Spring Time: Neural Machine Translation and Artificial Intelligence at tekom and GALA
It's spring time, and the last two weeks have in close succession seen tekom's Spring Conference, held in Vienna this year, and the annual GALA Conference, for which Munich had been chosen as venue. In both it became obvious what the industry at large is preoccupied with: talks about Neural Machine Translation (NMT) and the application of Artificial Intelligence (AI) in the language industry, both in translation and content creation, were pretty much everywhere during both events.
What was there to be taken home from the numerous presentations and discussions covering many different aspects of the topic? Most importantly, which stance do we as a company take between the boundless, but somewhat one-dimensional optimism of the "tech guys", and the sometimes grumpy, yet not entirely unjustified scepticism of the usually more conservative "language people"? How to escape both euphoria and fear?
In a refreshingly down-to-earth presentation at GALA, Common Sense Advisory's Hélène Pielmeier set out to "debunk five myths about AI". One to me particularly noteworthy point she made was that a lot of technology currently carrying the best-selling label of AI is in fact nothing but rules-based process automation, or some type of expert system. Despite this, she urged every player in the industry, large or small, to closely look also into the "real" AI and its potential, and develop a strategy to embrace it. We certainly do!
It is quite obvious that neither NMT nor AI will make the language industry and its people redundant, but they are changing the way we are working, and in some areas probably significantly. However, this was also the case with the transition from typewriters to computers, or the advent of translation memory technology. And while currently the focus understandably seems to be very much on the opportunities AI, and Deep Learning in particular, can potentially offer, the debate will have to turn to the open questions, challenges and also downsides at some stage – specifically for language services meant for regulated industries like the medical sector.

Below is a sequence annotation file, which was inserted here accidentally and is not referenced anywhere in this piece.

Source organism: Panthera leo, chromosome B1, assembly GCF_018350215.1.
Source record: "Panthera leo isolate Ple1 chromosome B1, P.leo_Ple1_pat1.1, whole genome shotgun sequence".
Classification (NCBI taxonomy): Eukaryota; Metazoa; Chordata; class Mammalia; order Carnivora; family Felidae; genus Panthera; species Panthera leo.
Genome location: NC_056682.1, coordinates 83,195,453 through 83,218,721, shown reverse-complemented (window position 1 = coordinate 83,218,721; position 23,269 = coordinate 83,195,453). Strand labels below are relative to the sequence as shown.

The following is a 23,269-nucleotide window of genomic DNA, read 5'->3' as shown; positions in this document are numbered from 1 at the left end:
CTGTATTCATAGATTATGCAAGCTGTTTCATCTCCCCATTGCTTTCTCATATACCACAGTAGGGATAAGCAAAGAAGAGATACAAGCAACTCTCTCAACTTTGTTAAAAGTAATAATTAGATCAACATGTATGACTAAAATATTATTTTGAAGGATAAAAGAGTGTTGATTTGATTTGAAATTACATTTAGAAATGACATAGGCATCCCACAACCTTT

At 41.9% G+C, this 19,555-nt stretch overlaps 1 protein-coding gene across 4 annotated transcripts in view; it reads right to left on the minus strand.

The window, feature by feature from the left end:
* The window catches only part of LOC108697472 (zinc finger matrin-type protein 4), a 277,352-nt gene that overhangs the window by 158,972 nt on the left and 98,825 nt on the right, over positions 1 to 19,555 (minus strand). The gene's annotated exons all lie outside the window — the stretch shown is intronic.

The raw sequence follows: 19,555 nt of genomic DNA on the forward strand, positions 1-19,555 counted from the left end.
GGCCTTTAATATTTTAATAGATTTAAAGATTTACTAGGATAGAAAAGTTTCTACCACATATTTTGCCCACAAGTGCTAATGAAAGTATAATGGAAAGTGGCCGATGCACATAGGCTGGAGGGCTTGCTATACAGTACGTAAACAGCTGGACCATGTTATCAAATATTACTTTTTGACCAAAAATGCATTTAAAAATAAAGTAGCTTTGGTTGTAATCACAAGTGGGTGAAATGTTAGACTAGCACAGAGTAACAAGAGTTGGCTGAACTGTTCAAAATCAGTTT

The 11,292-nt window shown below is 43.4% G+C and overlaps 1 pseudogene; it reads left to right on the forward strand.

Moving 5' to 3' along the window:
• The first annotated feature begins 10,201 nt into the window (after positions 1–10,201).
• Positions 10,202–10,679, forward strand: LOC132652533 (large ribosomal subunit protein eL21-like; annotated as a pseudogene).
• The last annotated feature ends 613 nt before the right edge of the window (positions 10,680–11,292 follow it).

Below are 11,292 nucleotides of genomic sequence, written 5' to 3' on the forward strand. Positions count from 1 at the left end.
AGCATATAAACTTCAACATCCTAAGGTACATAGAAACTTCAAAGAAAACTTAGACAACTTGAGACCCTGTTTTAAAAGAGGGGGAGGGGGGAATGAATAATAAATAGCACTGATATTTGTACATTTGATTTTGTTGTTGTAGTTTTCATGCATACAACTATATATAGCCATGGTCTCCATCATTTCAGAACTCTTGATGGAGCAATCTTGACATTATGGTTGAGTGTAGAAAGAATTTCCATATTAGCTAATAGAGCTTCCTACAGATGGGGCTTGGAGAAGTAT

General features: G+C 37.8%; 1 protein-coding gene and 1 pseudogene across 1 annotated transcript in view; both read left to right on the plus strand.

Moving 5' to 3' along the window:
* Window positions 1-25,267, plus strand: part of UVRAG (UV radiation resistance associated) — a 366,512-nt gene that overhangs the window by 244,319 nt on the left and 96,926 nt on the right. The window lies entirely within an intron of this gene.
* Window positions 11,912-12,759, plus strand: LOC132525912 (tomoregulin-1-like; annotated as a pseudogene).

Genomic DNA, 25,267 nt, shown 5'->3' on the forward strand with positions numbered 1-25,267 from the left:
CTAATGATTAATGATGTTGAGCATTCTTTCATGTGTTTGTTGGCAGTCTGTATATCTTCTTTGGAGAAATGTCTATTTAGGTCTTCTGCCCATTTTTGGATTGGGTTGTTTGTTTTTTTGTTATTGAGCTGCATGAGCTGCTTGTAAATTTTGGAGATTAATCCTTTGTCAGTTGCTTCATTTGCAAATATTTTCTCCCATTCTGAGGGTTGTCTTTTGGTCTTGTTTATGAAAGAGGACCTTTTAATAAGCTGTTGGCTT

The FDA, for instance, is currently struggling to determine how a medical device powered by AI and Machine Learning can effectively be regulated, as it is changing its behaviour continuously and (potentially) significantly after premarket assessment. On a smaller scale, we will also need to give some more thought on how much we can really hand over to algorithms – and how much human control we still need to exercise over our processes in order to stay compliant and accountable for what is happening. In our industry, however, this discussion is only about to begin.
Photo: Stefan Kühn [CC0], via Wikimedia Commons